Saudi Journal of Gastroenterology

LETTER TO EDITOR
Year
: 2018  |  Volume : 24  |  Issue : 3  |  Page : 196--197

Colorectal cancer: A looming threat, opportunities, and challenges for the Saudi population and its healthcare system


Mohammad Azhar Aziz1, Haafiz Allah-Bakhsh2,  
1 King Abdullah International Medical Research Center/King Saud Bin Abdulaziz University for Health Sciences, Colorectal Cancer Research Program, Riyadh, Saudi Arabia
2 Department of Hepatobiliary Surgery and Organ Transplantation, King Abdullah Specialist Children's Hospital, King Abdullah International Medical Research Center/King Saud Bin Abdulaziz University for Health Sciences, Riyadh, Saudi Arabia

Correspondence Address:
Dr. Mohammad Azhar Aziz
Colorectal Cancer Research Program (CCRP), King Abdullah International Medical Research Center (KAIMRC), King Saud bin Abdulaziz University for Health Sciences, King Abdulaziz Medical City, Ministry of National Guard Health Affairs, P.O. Box 22490, Riyadh – 11426
Saudi Arabia




How to cite this article:
Aziz MA, Allah-Bakhsh H. Colorectal cancer: A looming threat, opportunities, and challenges for the Saudi population and its healthcare system.Saudi J Gastroenterol 2018;24:196-197


How to cite this URL:
Aziz MA, Allah-Bakhsh H. Colorectal cancer: A looming threat, opportunities, and challenges for the Saudi population and its healthcare system. Saudi J Gastroenterol [serial online] 2018 [cited 2020 Jul 2 ];24:196-197
Available from: http://www.saudijgastro.com/text.asp?2018/24/3/196/233058


Full Text



Global colorectal cancer (CRC) is projected to increase by 60% as early as 2030 which translates into 2.2 million new CRC cases and 1.1 million deaths.[1] Whereas these statistics indicate looming challenges, unprecedented opportunities enabling early diagnosis and a cure are also rapidly becoming part of clinical practice. CRC-related statistics are alarming for the Kingdom of Saudi Arabia. Saudi Cancer Registry data reveal CRC to be the second most common cancer across the population.[2],[3] Despite this scenario, institution of CRC screening and early diagnosis remains a formidable challenge.[4],[5],[6] As a consequence, up to 24% of these patients have advanced disease with distant metastasis at initial diagnosis.[2] The disconnect between the magnitude of the problem and the necessary national action plan is obvious. Efforts to fill this gap include the empowerment of the primary healthcare system while being cognizant of the younger age population polarity of this nation. Indeed CRC “age-shift” to younger populations is now well recognized, as has been reported from the United States of America.[7] Thus, an inclusive and well-orchestrated program is essential to address this looming threat on a national front.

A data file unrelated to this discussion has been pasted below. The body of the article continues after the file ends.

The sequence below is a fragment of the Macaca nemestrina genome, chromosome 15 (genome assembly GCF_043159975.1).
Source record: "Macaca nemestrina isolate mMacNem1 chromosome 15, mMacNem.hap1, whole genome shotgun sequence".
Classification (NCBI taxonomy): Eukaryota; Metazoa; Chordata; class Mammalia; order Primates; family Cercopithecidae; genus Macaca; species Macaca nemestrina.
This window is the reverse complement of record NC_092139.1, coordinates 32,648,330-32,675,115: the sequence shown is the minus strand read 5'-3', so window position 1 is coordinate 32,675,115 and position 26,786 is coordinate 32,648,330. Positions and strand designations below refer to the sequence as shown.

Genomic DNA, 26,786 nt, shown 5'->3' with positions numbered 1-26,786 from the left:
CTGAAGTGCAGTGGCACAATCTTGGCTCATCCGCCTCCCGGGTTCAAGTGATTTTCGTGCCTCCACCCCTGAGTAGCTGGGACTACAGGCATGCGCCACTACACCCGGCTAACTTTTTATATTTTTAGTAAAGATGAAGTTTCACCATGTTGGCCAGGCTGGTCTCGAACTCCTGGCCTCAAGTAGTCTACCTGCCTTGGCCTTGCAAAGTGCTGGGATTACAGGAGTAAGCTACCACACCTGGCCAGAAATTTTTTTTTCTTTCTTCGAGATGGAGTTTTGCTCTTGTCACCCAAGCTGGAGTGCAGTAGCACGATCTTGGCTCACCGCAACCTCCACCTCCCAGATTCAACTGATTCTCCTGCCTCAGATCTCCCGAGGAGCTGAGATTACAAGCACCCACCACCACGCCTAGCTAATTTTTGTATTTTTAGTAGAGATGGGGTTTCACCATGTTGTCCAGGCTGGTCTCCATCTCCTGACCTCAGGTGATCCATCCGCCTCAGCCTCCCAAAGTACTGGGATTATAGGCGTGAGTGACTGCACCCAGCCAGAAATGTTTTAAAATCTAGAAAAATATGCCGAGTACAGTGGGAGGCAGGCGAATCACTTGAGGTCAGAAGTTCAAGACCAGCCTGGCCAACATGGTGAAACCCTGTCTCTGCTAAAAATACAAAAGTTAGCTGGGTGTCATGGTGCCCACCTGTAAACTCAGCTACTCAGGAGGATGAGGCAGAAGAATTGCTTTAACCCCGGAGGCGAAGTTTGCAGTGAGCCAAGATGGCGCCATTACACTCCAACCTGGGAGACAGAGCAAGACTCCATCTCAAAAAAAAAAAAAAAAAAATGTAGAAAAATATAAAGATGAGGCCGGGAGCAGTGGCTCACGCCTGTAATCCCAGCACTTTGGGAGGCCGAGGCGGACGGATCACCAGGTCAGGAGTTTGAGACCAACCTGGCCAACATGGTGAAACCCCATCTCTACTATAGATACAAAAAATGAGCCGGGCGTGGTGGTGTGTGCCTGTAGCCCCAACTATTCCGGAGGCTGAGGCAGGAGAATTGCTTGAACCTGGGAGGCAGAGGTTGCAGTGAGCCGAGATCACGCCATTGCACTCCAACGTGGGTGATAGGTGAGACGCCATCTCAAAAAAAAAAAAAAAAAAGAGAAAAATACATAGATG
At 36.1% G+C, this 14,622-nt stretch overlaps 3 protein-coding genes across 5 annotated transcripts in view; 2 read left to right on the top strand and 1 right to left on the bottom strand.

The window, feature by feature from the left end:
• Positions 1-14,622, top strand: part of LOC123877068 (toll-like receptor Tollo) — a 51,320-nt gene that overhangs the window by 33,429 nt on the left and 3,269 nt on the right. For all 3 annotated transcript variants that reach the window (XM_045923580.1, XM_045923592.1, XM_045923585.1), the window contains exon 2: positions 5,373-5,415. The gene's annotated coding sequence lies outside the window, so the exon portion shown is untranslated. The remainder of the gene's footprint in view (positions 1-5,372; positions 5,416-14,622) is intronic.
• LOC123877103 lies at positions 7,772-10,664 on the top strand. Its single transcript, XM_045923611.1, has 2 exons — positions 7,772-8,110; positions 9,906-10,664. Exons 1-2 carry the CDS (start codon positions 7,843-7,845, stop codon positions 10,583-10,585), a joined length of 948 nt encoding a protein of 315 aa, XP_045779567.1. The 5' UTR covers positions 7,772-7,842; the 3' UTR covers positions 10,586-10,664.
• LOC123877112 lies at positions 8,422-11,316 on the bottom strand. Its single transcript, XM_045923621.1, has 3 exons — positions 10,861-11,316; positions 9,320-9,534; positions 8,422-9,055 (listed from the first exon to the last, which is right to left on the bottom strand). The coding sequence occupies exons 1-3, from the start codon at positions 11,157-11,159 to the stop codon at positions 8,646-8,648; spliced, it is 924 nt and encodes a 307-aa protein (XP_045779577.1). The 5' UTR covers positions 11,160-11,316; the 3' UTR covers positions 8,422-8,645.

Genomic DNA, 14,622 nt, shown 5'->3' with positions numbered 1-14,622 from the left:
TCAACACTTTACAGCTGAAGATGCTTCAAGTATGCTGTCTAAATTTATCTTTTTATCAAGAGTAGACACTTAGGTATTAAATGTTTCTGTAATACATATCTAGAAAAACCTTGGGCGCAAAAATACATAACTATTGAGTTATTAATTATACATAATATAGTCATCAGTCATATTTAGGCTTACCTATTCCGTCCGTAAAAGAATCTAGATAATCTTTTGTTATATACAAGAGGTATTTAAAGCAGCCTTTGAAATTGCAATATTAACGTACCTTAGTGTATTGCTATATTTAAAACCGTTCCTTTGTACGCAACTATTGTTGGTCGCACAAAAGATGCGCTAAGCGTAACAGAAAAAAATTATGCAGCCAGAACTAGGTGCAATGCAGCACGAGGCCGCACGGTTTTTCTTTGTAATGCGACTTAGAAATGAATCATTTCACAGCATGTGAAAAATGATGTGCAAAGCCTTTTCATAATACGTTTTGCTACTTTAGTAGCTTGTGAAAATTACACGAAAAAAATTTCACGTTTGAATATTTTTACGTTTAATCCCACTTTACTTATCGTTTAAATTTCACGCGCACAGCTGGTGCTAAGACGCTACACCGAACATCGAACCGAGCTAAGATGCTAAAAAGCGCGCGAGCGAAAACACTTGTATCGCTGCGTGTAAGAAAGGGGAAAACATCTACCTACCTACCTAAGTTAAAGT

An elegant discussion making the case for a national screening policy for CRC in the Kingdom was recently published.[8] Indeed only through implementation of such a policy, early CRC diagnosis and a cure can be envisioned as a population healthcare target. Such an initiative can be launched as a test and a tool to transform Saudi national healthcare delivery system for high-impact diseases. This discussion is timely because our healthcare delivery system is going through transformative changes with due emphasis on primary healthcare services – an element that has been slow to be established. Unfortunately, despite its one-of-a-kind tertiary healthcare system, the full potential of the allocated fiscal resources has not been harnessed largely due to poor integration of primary and tertiary care services. Without such a cohesion of primary and tertiary care services, an upswing in early age CRC could have a considerable negative impact on the economy in the long run. Therefore, it is high time that related healthcare disciplines such as gastroenterology, and medical and surgical oncology partner with the Saudi healthcare authorities in establishing a comprehensive national program aimed at early detection and treatment of CRC.

Indeed, the stage is set for an encompassing and integrative CRC national program of excellence to prospectively tackle a looming national challenge through the application of molecular technologies enabling early diagnosis and curative therapies.

Financial support and sponsorship

Nil.

Conflicts of interest

There are no conflicts of interest.

References

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